JAKARTA (The Jakarta Post/Asia News Network): President 'Jokowi' Widodo has described local opposition to plans to develop a new eco-city project on Rempang Island, in Riau Islands, as a case of miscommunication, as he promised to send Investment Minister Bahlil Lahadalia to resolve the issue.
Over the past week, Rempang residents have been staging protests against the development plan. The national strategic project is slated to turn the 17,000-hectare island into a new economic zone that is expected to attract US$11.5 billion in investment, but at a cost of the forced eviction of hundreds of families living on the island.
Local demonstrators felled trees, burned tires and hurled stones and Molotov cocktails on the Batam, Rempang and Galang (Balerang) Bridge last Thursday (Sept 7), and in front of the office of the Batam Free Trade Zone Authority (BP Batam), one of the developers of the project, on Monday.
Security forces have fired tear gas and water cannons to disperse the crowds, while also arresting dozens of locals suspected of inciting the riots.
The President, however, said that the trouble in Rempang is simply due to “poor communication”.
According to Jokowi, local families had agreed on a deal for their eviction to be compensated with a 500-square-metre plot of land, along with a 45sq m house.
“But, due to the poor communication, [the eco-city project] has suddenly become an issue,”
Jokowi told reporters on Tuesday, adding that he would send Investment Minister Bahlil to Rempang to hold dialogue with locals.
Bahlil previously met with Rempang residents in August, although the meeting resulted in stalemate, as the government insisted on going through with the development project despite complaints from locals against the eviction plans.
The government claims that people living in Rempang are illegal squatters, as the island has been leased since 2002.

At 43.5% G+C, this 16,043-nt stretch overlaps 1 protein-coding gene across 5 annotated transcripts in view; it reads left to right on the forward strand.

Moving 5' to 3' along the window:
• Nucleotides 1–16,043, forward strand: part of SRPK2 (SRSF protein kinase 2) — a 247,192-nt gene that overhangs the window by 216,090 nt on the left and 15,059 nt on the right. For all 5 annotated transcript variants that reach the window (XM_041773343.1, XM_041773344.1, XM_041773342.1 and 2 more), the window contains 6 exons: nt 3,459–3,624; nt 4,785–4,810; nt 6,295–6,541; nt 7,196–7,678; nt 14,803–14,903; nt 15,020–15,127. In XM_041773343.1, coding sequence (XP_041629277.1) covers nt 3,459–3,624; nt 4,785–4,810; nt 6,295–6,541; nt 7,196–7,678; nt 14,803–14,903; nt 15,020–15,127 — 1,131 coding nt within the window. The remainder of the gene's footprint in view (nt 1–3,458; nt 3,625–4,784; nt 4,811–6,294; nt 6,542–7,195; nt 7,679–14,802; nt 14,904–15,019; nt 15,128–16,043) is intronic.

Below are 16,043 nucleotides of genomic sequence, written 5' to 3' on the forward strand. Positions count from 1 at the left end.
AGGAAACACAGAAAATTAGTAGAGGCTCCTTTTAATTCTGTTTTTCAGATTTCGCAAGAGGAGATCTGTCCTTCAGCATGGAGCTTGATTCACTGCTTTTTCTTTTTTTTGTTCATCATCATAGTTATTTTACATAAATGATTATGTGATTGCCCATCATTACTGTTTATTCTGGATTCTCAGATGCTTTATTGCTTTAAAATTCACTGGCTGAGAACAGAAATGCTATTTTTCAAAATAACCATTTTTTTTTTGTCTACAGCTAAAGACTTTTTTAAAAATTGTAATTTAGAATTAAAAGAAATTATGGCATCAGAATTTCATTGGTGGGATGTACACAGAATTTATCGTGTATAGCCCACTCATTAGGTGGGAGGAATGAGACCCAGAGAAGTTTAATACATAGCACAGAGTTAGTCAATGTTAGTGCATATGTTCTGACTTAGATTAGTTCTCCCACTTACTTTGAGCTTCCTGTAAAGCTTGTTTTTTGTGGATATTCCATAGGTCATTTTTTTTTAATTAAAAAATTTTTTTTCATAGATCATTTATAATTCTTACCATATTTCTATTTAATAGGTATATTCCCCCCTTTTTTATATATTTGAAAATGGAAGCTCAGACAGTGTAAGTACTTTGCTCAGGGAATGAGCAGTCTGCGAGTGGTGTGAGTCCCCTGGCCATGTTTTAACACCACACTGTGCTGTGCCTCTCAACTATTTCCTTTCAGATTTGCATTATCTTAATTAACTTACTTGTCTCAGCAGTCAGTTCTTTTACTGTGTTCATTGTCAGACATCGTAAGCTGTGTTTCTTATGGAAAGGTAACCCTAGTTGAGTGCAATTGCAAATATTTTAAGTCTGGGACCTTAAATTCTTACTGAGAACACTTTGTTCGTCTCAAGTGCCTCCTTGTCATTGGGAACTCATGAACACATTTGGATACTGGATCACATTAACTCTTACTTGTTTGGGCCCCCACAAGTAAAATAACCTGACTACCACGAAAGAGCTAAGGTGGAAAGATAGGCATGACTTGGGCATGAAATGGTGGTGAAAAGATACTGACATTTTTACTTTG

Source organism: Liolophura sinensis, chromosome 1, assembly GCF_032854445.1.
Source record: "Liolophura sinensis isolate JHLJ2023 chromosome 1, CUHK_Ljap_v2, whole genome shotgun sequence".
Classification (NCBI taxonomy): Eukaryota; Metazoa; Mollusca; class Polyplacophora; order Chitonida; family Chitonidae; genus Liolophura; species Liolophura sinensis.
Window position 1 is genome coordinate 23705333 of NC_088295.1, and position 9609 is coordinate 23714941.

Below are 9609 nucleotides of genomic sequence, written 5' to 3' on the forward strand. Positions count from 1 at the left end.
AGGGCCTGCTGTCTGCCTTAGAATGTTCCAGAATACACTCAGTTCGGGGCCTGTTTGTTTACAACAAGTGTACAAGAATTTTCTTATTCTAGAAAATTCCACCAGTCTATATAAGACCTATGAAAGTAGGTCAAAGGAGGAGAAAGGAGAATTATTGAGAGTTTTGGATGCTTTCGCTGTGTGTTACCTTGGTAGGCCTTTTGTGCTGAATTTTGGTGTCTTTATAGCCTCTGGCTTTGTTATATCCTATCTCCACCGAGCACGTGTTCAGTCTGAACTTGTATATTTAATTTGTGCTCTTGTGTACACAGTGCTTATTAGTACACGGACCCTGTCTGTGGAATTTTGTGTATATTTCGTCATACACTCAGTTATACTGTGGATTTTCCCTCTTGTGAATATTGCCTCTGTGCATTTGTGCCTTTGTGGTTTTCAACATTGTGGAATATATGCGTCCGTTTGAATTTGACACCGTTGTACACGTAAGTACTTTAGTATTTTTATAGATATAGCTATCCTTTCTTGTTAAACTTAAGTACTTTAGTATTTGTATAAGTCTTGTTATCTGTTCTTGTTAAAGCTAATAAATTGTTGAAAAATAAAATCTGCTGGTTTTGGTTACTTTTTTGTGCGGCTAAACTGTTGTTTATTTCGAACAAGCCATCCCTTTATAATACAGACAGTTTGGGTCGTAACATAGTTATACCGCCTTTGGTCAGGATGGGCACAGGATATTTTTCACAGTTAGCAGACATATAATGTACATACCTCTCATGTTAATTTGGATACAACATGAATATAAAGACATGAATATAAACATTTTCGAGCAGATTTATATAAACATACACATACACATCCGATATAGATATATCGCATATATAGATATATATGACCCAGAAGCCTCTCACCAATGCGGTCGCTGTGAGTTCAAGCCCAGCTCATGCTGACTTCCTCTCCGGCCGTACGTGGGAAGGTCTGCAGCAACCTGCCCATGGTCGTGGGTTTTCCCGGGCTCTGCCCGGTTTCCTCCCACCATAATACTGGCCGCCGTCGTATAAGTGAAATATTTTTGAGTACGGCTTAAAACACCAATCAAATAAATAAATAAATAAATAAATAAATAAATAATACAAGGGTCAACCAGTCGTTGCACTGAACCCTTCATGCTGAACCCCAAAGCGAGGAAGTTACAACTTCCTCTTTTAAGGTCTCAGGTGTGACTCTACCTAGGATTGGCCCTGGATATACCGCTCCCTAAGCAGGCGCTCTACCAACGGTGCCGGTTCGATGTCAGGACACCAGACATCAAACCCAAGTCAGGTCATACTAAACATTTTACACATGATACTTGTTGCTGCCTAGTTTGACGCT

Human rights concerns
On Tuesday, the National Commission on Human Rights (Komnas HAM) mediated a closed-door meeting between Rempang locals and representatives of BP Batam, the Batam administration and local police. Komnas HAM chairwoman Atnike Nova Sigiro called on both Rempang locals and authorities to refrain from using force and to prioritise holding dialogue.
The Indonesian Legal Aid Institute (YLBHI), meanwhile, has condemned the arrest of local people and the use of force by security personnel during the recent demonstrations, saying that the incidents were part of a growing trend of state repression to stamp out resistance to national strategic projects.
Drawing comparisons with the Wadas unrest in Central Java in 2022, the YLBHI said in a statement on Wednesday that these projects often “result in vertical conflicts between the state and its people” despite the projects’ intention of improving public welfare.
Rising tensions in Rempang also caught the attention of lawmakers, with members of House of Representatives Commission XI overseeing national development grilling BP Batam head Muhammad Rudi, who also serves as Batam mayor, during a meeting on Wednesday.
Following a series of questions from lawmakers probing into the Rempang riots, Rudi said that external provocateurs were likely riling up the Rempang community.
“[The negotiation process earlier this year] went fine, but when we came back [to Rempang recently], there were a lot of provocateurs that made the locals think twice about the deal,” Rudi said, adding that most of these provocateurs were likely to be informal landlords who would not receive compensation in the eviction process.
Rudi also said most of the people who participated in Monday’s demonstrations were not Rempang locals.
He also denied allegations that any civilians were injured during the demonstrations. He added that BP Batam had no choice but to complete the eviction process by the end of the month, lest it risk investors pulling out of the eco-city project.
In July, Indonesia signed a memorandum of understanding (MoU) with Chinese glass manufacturers Xinyi Group to make Rempang home to the second-largest glass factory in the world. This comes as part of President Jokowi’s focus on downstreaming, as it would allow Indonesia to produce its own glass, rather than simply exporting raw quartz, similar to the government’s recent focus on developing nickel-processing plants after it imposed a nickel export ban.
Observers, however, have drawn parallels between the Rempang eco-city project and other Chinese-backed industries built throughout the country, which are usually met with resistance from locals.
In January, a labour strike turned violent at a Chinese-operated nickel-smelting factory in Central Sulawesi’s North Morowali regency, leaving at least two workers dead, including a Chinese national.
Discrimination against Chinese workers and sentiment that they are taking jobs away from locals were also rampant during the early days of the Covid-19 pandemic, as numerous Chinese workers were denied entry throughout the country under the guise that they might bring in the coronavirus from China, where the disease is believed to have originated.